Among the films competing for the Best International Film award at the ongoing International Film Festival of India (IFFI) in Goa, Iranian film Hadji Sha (Shiftegi) perhaps stands out most with its different theme, and an equally different structure. Pitted aganst films such as The Owners, A Thousand Rupee Note, A Short Story, Timbuktu and Genuine Love, Hadji Shah's 'difference' may be its biggest undoing, but it will definitely earn a lot of respect among film buffs.
Director Zamani Esmati's film is yet another example of excellence in cinematic sensibilities Iranian films have come to be known for all over the world of late. A string of films from this part of the world have been winning over new territories. Their subtle depiction of relationships, and the conflicts inside the human mind make them not-to-be-missed chapter on social behaviour and much more. On the face of it, you may think these films have simple story lines, but look deeper and you'll realise that they manage to communicate about the most complex social issues with the audience. Hadji Sha has done it once again.
The film revolves around a 50-year-old woman Hadji Sha (Roya Teimoorian) who has been living under the disguise of a man for 30 years: In order to become the man of the house, she has changed her lifestyle and appearance though she doesn't have her own family. She considers her sister's family her own and thus she becomes furious when it is revealed that her sister's mentally unstable granddaughter has been raped. Sha is now determined to find the culprit but this could be anyone including one of her family members.
The description so far would have made it very clear to you that the film is multi-layered and it's a documentation of the contemporary socio-cultural structure of the Persian region. Hadji Sha (Spoken as Haji Shah) is a woman fighting against a male dominated society and thus she is over-protective of her sister and other family members, especially the female ones. She is a known face in the neighbourhood and people admire her for the fighting spirit. In fact, people are terrified of her. For example, Sha doesn't think too highly of her sister's son-in-law, and strongly suspects him to be the culprit. The son-in-law is a fit, young man, but he doesn't hold any chance against the feisty Sha.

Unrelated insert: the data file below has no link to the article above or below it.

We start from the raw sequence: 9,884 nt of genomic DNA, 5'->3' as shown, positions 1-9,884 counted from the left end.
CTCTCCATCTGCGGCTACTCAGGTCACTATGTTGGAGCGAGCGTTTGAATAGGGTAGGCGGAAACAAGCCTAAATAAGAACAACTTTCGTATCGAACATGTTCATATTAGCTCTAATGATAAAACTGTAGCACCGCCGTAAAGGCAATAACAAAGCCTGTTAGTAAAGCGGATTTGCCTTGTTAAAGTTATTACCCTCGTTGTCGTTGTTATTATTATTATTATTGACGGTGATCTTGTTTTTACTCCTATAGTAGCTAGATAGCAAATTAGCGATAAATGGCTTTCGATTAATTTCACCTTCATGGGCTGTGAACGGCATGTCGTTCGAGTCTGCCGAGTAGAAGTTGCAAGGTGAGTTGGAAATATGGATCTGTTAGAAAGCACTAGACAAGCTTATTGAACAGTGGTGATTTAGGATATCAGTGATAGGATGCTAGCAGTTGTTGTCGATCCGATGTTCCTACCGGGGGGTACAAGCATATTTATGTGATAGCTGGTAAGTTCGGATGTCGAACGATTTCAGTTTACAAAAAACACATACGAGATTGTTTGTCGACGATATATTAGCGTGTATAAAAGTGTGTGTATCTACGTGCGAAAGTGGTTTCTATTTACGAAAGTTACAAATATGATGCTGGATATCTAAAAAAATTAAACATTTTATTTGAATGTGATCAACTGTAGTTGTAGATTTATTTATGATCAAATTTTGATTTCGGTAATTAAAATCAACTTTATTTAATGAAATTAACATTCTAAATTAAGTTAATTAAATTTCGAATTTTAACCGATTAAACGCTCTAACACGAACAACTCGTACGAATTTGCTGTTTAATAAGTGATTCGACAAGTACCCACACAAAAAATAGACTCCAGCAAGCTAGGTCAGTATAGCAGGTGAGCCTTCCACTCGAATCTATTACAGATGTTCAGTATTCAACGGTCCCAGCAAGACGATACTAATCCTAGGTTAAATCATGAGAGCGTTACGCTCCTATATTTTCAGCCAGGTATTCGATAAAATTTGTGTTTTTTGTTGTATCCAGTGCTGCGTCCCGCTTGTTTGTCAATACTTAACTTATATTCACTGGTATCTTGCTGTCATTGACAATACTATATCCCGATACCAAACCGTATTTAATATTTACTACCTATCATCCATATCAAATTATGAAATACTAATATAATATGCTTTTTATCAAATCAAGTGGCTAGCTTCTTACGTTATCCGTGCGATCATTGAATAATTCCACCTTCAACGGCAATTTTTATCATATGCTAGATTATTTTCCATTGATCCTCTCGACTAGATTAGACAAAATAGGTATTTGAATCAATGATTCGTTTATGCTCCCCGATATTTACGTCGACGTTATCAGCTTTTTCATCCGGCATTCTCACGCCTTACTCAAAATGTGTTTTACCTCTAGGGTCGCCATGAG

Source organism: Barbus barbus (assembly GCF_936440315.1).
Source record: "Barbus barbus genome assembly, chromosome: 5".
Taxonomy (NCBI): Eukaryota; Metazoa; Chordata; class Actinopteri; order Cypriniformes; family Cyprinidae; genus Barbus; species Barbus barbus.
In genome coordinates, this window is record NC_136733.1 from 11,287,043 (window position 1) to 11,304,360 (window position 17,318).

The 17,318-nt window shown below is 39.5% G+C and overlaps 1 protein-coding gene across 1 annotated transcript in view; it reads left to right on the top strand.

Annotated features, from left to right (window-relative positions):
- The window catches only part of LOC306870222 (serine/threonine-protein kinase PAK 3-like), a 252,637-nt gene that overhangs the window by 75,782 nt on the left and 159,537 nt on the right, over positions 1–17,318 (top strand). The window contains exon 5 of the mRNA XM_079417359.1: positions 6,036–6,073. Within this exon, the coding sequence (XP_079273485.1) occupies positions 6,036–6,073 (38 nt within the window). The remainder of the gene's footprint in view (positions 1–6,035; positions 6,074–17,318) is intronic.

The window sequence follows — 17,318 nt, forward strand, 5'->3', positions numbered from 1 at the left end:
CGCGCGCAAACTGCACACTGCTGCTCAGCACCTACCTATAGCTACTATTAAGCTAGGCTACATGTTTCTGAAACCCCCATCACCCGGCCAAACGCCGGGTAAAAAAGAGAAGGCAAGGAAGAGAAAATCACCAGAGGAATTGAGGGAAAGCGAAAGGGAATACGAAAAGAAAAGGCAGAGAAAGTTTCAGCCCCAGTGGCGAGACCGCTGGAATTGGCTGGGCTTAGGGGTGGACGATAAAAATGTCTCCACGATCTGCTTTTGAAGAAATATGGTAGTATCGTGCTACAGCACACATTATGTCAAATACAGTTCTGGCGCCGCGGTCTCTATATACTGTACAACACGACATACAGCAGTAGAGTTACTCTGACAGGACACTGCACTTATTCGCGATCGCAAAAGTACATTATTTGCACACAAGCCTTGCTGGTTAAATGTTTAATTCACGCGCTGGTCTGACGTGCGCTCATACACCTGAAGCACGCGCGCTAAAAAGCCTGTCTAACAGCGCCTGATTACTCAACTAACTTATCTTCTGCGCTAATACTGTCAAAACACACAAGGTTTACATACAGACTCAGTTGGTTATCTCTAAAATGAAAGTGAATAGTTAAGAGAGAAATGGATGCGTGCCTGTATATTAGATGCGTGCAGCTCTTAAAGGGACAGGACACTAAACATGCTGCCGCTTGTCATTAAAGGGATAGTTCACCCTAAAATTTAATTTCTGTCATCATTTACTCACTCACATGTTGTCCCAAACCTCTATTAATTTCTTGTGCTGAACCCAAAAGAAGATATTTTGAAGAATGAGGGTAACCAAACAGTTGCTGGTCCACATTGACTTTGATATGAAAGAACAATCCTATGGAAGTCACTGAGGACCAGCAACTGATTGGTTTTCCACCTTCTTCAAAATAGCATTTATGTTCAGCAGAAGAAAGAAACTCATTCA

However, Sha is not an easy to explain woman as her character has many shades. One of them is also of a lover who wants to bury her face in the coat of her beloved and forget about the worries of the world. She is defying every norm of the region despite knowing the fact that people behind her back make fun of her. There are many in the locality who thinks that Sha is a transgender but she is simply unperturbed.
Sha strikes a powerful bonding with a girl who lives in a rented house in her building. She doesn't have any direct connection with Hadji Sha but both of them have something in common. They both deny obeying the rules that stops them from doing something they love. The girl is a singer who can't put her name on the cover of her solo album as producing music is illegal in the area. Though she is ready to be punished for her passion, the administration is simply hell bent on making her art look like a job sans any respect. The two women come together and a lot of eyebrows raise but it's a healing support system for both of them and thus they continue with it.
A point comes when Hadji Sha realises the need to pass on the baton to the next generation but she has been doing the same drill for so long that it makes her uncomfortable. The woman inside Sha's heart keeps pushing for a married life but her conscience isn't convinced.
The Iranian society is full of clichés and offers tough co-existence for different genders. Probably Sha determined to live on her own terms the moment she left her home and arrived in a new city with her little sister, whom she never let go near men. This guarded approach towards men has turned Sha into a control freak woman who doesn't see any need of striking a cordial chord with the men.
It's not dark but focussed enough to give you a hint about the forceful existence of good people in the new world. It's not a direct fight but there is always a sense of clash between the two genders. It's not any noir but intense enough to bring out the wrong side of the human psyche. With many sub-texts and one dominant central theme, Hadji Sha is likely to give the other films in the category a tough fight for the big award.